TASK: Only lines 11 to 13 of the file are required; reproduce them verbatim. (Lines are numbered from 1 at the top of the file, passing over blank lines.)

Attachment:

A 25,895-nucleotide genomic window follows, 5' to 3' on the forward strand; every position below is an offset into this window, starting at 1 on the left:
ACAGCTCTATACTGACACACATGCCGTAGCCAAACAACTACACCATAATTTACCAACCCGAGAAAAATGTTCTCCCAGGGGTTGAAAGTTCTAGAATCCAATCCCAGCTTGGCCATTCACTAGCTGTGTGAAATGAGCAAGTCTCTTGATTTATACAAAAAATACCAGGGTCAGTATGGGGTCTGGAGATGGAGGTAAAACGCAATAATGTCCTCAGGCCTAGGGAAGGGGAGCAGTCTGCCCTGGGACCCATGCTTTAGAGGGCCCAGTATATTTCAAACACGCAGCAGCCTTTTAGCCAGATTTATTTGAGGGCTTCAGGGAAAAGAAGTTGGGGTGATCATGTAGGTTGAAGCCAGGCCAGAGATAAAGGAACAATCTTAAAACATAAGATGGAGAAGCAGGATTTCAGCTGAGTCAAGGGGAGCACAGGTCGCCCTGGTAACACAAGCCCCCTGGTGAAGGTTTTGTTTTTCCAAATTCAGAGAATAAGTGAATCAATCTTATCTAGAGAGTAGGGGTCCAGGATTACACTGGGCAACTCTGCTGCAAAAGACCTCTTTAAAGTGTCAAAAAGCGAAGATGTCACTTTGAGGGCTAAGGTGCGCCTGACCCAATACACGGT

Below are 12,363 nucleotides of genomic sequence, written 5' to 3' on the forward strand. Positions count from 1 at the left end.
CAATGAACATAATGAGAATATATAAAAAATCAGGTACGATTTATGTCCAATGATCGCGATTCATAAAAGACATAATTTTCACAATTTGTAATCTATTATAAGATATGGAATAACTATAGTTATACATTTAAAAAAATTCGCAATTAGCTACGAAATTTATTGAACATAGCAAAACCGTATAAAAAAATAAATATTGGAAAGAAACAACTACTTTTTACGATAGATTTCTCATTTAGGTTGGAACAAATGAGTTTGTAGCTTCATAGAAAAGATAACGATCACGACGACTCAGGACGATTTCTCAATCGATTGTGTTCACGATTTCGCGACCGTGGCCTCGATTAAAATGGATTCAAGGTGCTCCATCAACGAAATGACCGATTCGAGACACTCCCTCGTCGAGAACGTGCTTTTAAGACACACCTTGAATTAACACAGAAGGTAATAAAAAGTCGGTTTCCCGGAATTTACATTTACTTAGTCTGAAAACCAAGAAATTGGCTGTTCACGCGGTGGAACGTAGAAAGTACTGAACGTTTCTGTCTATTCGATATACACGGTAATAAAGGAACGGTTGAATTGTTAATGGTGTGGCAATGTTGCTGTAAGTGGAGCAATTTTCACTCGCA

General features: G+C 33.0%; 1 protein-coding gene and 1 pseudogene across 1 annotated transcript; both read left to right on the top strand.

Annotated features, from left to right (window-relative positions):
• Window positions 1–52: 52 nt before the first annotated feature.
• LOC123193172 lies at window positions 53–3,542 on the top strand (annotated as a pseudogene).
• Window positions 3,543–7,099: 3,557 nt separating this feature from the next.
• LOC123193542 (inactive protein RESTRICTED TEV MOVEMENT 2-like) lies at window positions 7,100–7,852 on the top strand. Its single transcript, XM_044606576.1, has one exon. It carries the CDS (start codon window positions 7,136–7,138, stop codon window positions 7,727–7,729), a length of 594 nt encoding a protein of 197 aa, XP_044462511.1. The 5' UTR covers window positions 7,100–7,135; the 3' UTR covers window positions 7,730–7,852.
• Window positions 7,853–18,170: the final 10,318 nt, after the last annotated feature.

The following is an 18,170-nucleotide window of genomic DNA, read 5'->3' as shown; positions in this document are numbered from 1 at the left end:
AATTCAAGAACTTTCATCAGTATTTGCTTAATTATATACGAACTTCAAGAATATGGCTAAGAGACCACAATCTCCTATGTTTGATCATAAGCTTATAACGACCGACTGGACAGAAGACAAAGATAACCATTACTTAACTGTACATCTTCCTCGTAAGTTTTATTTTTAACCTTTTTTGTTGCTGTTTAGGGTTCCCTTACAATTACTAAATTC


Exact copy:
• Window positions 7,853–18,170: the final 10,318 nt, after the last annotated feature.

The following is an 18,170-nucleotide window of genomic DNA, read 5'->3' as shown; positions in this document are numbered from 1 at the left end:
AATTCAAGAACTTTCATCAGTATTTGCTTAATTATATACGAACTTCAAGAATATGGCTAAGAGACCACAATCTCCTATGTTTGATCATAAGCTTATAACGACCGACTGGACAGAAGACAAAGATAACCATTACTTAACTGTACATCTTCCTCGTAAGTTTTATTTTTAACCTTTTTTGTTGCTGTTTAGGGTTCCCTTACAATTACTAAATTC